At this point it may be helpful to distinguish between infallible and irresistible. (I am following Eugene Portalie in this distinction). Augustine does not use these terms directly, but the substance of his argument supports Portalie’s categories. Infallible grace is “grace that always accomplishes it purpose” –nothing more or less. Infallible grace can be resisted, but is not. Infallible grace can fail, but does not. There is no ontological/metaphysical necessity associated with infallible grace. Irresistible grace, on the other hand, is “grace that accomplishes it purpose through metaphysical necessity.” With irresistible grace, the will is overrun by the force of grace. It cannot be resisted. The difference between the two is that of necessity and certainty. Infallible grace is certain, but not necessary. Irresistible grace on the other hand, is certain because it is necessary.

By way of an analogy: I love my wife very much. It is therefore certain, that I will not freely choose to kill my wife; yet it is not necessary that I will not kill my wife. Every night we go to sleep I have the power—indeed the ability and freedom—to kill my wife. The fact that it is certain that I will not kill her does not render my freedom to do so any less free.

For Augustine, due to original sin, the trajectory of the free sinful will is always away from God, for lost in the corruption of original sin, the human mind is no longer able to perceive God as the soul’s greatest good. Yet through the illumination of the Holy Spirit, the mind beholds the infinite majesty of the divine glory and becomes convinced of the truth. Thus convinced, the will freely—and infallibly—submits to God. Again, it is like a buyer and a seller. The buyer may be unwilling to buy at the beginning of the sale, but as the salesman “enlightens” the buyer to the wisdom of the purchase, the buyer becomes freely willing to engage in the transaction. The salesman does not negate the buyer’s freedom in order to close the deal—there is no hypnosis or necessity that “forces” the buyer to buy. The buyer freely chooses to buy because he has now become convinced that it is in his best interest to do so. Perhaps a profane analogy, but God is like the consummate salesman. There is no heart to which he cannot sell his grace.

For Augustine, there is no metaphysical necessity that the sinner respond favorably to grace. Yet it is certain that the sinner will respond to grace, for God’s ability to woo an individual is such that he can convince even the hardest heart to repent. For Augustine, God’s grace is infallible—it always accomplishes it purposes, but is not irresistible. It is this “certainty” of grace, I think, that separates Augustine from Trent. For Augustine, God always closes the deal. I may be wrong here, but as I understand Tridentine Catholicism, God’s grace does not always succeed in converting the sinner.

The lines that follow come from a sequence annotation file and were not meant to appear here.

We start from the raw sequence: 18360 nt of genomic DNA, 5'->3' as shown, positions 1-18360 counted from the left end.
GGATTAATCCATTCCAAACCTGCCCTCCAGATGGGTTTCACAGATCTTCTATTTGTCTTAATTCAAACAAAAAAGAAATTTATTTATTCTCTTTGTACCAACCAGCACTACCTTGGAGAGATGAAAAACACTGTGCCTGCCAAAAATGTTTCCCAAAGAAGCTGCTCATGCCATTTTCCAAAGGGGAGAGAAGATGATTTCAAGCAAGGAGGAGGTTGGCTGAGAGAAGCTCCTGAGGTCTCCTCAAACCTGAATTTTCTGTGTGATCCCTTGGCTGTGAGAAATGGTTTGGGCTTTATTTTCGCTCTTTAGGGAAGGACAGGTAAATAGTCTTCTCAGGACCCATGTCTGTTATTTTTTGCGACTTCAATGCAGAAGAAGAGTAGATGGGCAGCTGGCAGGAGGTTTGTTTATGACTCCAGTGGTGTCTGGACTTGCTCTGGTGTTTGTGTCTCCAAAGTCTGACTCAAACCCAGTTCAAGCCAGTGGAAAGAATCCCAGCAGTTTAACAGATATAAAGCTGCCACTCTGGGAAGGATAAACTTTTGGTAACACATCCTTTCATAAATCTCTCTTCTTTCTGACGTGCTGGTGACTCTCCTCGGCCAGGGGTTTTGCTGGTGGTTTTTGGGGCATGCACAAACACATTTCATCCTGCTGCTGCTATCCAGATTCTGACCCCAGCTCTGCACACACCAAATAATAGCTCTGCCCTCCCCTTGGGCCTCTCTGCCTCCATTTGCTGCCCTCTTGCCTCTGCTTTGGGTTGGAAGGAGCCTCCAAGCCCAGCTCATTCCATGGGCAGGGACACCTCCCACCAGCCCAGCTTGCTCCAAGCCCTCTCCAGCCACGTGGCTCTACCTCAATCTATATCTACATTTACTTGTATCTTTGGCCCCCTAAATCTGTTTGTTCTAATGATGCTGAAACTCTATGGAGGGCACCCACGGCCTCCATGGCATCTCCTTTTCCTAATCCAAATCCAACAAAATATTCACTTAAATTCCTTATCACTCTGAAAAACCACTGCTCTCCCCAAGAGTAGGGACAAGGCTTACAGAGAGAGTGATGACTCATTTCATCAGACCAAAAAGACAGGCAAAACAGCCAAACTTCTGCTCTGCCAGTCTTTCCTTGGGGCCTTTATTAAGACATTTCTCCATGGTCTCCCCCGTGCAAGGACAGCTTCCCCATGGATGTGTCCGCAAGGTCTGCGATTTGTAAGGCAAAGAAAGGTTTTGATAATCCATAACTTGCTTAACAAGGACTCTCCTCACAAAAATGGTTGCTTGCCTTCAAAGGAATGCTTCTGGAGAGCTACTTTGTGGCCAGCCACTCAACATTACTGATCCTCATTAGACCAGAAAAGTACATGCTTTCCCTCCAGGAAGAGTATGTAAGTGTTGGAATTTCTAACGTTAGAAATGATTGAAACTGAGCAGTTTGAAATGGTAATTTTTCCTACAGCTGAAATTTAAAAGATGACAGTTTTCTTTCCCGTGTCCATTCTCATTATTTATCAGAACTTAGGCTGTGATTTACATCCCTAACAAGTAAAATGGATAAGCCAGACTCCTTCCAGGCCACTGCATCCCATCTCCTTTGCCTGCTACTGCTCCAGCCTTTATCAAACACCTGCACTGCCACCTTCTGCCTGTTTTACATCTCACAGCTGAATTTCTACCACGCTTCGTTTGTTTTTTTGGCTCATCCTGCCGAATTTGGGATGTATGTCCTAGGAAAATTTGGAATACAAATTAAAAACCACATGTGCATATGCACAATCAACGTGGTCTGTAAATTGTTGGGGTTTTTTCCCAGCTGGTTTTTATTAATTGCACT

And in regards to predestination, it seems to me that either we say that election is dependant ultimately upon man (God’s foreknowledge of man’s free choice) or it is ultimately dependent upon God. I suppose we could claim mystery at this point, but Augustine (and I think rightly) goes with the latter. For Augustine, predestination is not some cosmic tractor beam that necessitates the conversion of the elect. Rather, predestination speaks of God’s decision in the past to do something in the future. The elect do not convert because they are predestined, as though predestination itself accomplishes anything, but rather the elect convert because God meets them in the present and works a work of grace in their hearts, illuminating their minds and compelling them to freely repent.


GSHiestand said...

Hey, I can actually understand almost all of this post. Thanks for making it easier for us non-theologians! :-)

Kenny said...

Thanks for this fascinating post! I found the section on irresistable vs. infallible grace particularly interesting and have now posted some comments about it on my blog.

Photius said...

One clarification, Perry isn't catholic, he is Orthodox. It might be instructive to look and see where Perry thinks Augustine is wrong and why:

And my paper:

Daniel Photios Jones

Gerald said...

Ahhh, now that makes more sense, given some of his/your comments. I assume you are as well. Your distaste for Augustine was making me think you were not a very good Catholic.

I will adjust his moniker.

Mateo said...

"It is this “certainty” of grace, I think, that separates Augustine from Trent. For Augustine, God always closes the deal. I may be wrong here, but as I understand Tridentine Catholicism, God’s grace does not always succeed in converting the sinner."

This is exactly the argument that Molinist Jesuits made against the Banezian Thomists who unequivocally argued for infallible grace; there is really no doubt about that in my mind. The Church ruled that the Molinist, however, were wrong and that the Banezian view of "infallible grace" was within the bounds of orthodoxy. Just FYI.

Jeph said...

For St. Augustine saving grace is irresistible and certain because it is given first and foremost for the sake of taking away man's resistance.